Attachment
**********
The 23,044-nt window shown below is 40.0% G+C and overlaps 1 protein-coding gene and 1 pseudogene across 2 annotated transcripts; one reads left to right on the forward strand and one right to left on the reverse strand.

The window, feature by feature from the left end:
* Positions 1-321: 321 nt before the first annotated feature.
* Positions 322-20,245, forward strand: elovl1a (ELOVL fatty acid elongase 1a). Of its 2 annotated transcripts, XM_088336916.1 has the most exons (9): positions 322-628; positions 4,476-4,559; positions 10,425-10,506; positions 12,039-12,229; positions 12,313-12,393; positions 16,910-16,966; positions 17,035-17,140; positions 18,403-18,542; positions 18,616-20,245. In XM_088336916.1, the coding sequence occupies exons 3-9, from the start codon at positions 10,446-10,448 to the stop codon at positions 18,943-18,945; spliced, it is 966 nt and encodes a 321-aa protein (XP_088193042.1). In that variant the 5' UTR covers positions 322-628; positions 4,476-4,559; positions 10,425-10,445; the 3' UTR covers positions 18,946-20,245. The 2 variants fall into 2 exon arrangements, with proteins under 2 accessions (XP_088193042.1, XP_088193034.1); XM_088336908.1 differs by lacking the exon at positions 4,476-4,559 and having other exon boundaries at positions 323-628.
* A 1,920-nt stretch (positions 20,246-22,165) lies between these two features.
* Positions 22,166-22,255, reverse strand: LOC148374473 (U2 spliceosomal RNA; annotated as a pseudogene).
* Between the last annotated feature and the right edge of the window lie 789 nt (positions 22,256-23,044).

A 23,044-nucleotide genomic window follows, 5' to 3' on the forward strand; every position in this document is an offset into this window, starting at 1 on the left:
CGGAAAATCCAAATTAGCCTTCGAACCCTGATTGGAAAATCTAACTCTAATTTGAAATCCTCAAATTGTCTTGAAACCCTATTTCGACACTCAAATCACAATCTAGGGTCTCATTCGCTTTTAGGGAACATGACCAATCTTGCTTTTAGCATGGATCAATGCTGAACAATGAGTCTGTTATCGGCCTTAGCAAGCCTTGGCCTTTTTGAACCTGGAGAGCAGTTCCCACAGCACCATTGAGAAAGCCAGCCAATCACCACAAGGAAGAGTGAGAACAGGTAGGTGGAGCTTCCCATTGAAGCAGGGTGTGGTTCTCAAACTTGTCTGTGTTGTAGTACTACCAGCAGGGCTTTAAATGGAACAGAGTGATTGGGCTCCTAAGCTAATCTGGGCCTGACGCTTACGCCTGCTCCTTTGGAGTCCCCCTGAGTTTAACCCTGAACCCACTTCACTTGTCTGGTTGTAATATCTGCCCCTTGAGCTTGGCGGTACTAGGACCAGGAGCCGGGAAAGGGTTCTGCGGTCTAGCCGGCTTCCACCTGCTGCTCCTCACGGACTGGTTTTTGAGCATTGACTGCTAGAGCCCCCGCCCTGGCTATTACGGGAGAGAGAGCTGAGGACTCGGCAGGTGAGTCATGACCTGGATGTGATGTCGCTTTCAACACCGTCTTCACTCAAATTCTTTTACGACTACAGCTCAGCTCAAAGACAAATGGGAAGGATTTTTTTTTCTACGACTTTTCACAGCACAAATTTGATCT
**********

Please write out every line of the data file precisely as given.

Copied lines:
The 23,044-nt window shown below is 40.0% G+C and overlaps 1 protein-coding gene and 1 pseudogene across 2 annotated transcripts; one reads left to right on the forward strand and one right to left on the reverse strand.

The window, feature by feature from the left end:
* Positions 1-321: 321 nt before the first annotated feature.
* Positions 322-20,245, forward strand: elovl1a (ELOVL fatty acid elongase 1a). Of its 2 annotated transcripts, XM_088336916.1 has the most exons (9): positions 322-628; positions 4,476-4,559; positions 10,425-10,506; positions 12,039-12,229; positions 12,313-12,393; positions 16,910-16,966; positions 17,035-17,140; positions 18,403-18,542; positions 18,616-20,245. In XM_088336916.1, the coding sequence occupies exons 3-9, from the start codon at positions 10,446-10,448 to the stop codon at positions 18,943-18,945; spliced, it is 966 nt and encodes a 321-aa protein (XP_088193042.1). In that variant the 5' UTR covers positions 322-628; positions 4,476-4,559; positions 10,425-10,445; the 3' UTR covers positions 18,946-20,245. The 2 variants fall into 2 exon arrangements, with proteins under 2 accessions (XP_088193042.1, XP_088193034.1); XM_088336908.1 differs by lacking the exon at positions 4,476-4,559 and having other exon boundaries at positions 323-628.
* A 1,920-nt stretch (positions 20,246-22,165) lies between these two features.
* Positions 22,166-22,255, reverse strand: LOC148374473 (U2 spliceosomal RNA; annotated as a pseudogene).
* Between the last annotated feature and the right edge of the window lie 789 nt (positions 22,256-23,044).

A 23,044-nucleotide genomic window follows, 5' to 3' on the forward strand; every position in this document is an offset into this window, starting at 1 on the left:
CGGAAAATCCAAATTAGCCTTCGAACCCTGATTGGAAAATCTAACTCTAATTTGAAATCCTCAAATTGTCTTGAAACCCTATTTCGACACTCAAATCACAATCTAGGGTCTCATTCGCTTTTAGGGAACATGACCAATCTTGCTTTTAGCATGGATCAATGCTGAACAATGAGTCTGTTATCGGCCTTAGCAAGCCTTGGCCTTTTTGAACCTGGAGAGCAGTTCCCACAGCACCATTGAGAAAGCCAGCCAATCACCACAAGGAAGAGTGAGAACAGGTAGGTGGAGCTTCCCATTGAAGCAGGGTGTGGTTCTCAAACTTGTCTGTGTTGTAGTACTACCAGCAGGGCTTTAAATGGAACAGAGTGATTGGGCTCCTAAGCTAATCTGGGCCTGACGCTTACGCCTGCTCCTTTGGAGTCCCCCTGAGTTTAACCCTGAACCCACTTCACTTGTCTGGTTGTAATATCTGCCCCTTGAGCTTGGCGGTACTAGGACCAGGAGCCGGGAAAGGGTTCTGCGGTCTAGCCGGCTTCCACCTGCTGCTCCTCACGGACTGGTTTTTGAGCATTGACTGCTAGAGCCCCCGCCCTGGCTATTACGGGAGAGAGAGCTGAGGACTCGGCAGGTGAGTCATGACCTGGATGTGATGTCGCTTTCAACACCGTCTTCACTCAAATTCTTTTACGACTACAGCTCAGCTCAAAGACAAATGGGAAGGATTTTTTTTTCTACGACTTTTCACAGCACAAATTTGATCT